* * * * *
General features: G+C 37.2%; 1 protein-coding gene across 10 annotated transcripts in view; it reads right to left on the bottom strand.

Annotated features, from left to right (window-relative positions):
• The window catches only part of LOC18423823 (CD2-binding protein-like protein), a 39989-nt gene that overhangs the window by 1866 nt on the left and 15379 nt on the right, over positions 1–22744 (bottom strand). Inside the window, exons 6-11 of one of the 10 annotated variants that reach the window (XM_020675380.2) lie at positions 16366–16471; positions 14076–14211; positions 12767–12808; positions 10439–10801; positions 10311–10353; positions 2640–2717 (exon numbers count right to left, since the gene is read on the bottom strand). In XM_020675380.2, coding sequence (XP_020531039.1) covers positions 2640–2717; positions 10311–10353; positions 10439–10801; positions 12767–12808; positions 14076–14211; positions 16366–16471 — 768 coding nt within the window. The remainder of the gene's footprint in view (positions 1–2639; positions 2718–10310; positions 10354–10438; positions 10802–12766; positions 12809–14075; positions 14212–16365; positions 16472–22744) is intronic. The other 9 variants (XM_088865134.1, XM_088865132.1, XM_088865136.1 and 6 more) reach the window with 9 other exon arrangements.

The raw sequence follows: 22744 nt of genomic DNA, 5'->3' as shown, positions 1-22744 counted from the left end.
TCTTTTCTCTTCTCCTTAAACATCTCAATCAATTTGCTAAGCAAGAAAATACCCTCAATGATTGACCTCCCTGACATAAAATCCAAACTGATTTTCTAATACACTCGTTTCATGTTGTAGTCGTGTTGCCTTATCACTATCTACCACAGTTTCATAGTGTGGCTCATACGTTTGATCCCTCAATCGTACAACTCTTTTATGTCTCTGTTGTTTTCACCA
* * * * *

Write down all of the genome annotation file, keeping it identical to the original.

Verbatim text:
General features: G+C 37.2%; 1 protein-coding gene across 10 annotated transcripts in view; it reads right to left on the bottom strand.

Annotated features, from left to right (window-relative positions):
• The window catches only part of LOC18423823 (CD2-binding protein-like protein), a 39989-nt gene that overhangs the window by 1866 nt on the left and 15379 nt on the right, over positions 1–22744 (bottom strand). Inside the window, exons 6-11 of one of the 10 annotated variants that reach the window (XM_020675380.2) lie at positions 16366–16471; positions 14076–14211; positions 12767–12808; positions 10439–10801; positions 10311–10353; positions 2640–2717 (exon numbers count right to left, since the gene is read on the bottom strand). In XM_020675380.2, coding sequence (XP_020531039.1) covers positions 2640–2717; positions 10311–10353; positions 10439–10801; positions 12767–12808; positions 14076–14211; positions 16366–16471 — 768 coding nt within the window. The remainder of the gene's footprint in view (positions 1–2639; positions 2718–10310; positions 10354–10438; positions 10802–12766; positions 12809–14075; positions 14212–16365; positions 16472–22744) is intronic. The other 9 variants (XM_088865134.1, XM_088865132.1, XM_088865136.1 and 6 more) reach the window with 9 other exon arrangements.

The raw sequence follows: 22744 nt of genomic DNA, 5'->3' as shown, positions 1-22744 counted from the left end.
TCTTTTCTCTTCTCCTTAAACATCTCAATCAATTTGCTAAGCAAGAAAATACCCTCAATGATTGACCTCCCTGACATAAAATCCAAACTGATTTTCTAATACACTCGTTTCATGTTGTAGTCGTGTTGCCTTATCACTATCTACCACAGTTTCATAGTGTGGCTCATACGTTTGATCCCTCAATCGTACAACTCTTTTATGTCTCTGTTGTTTTCACCA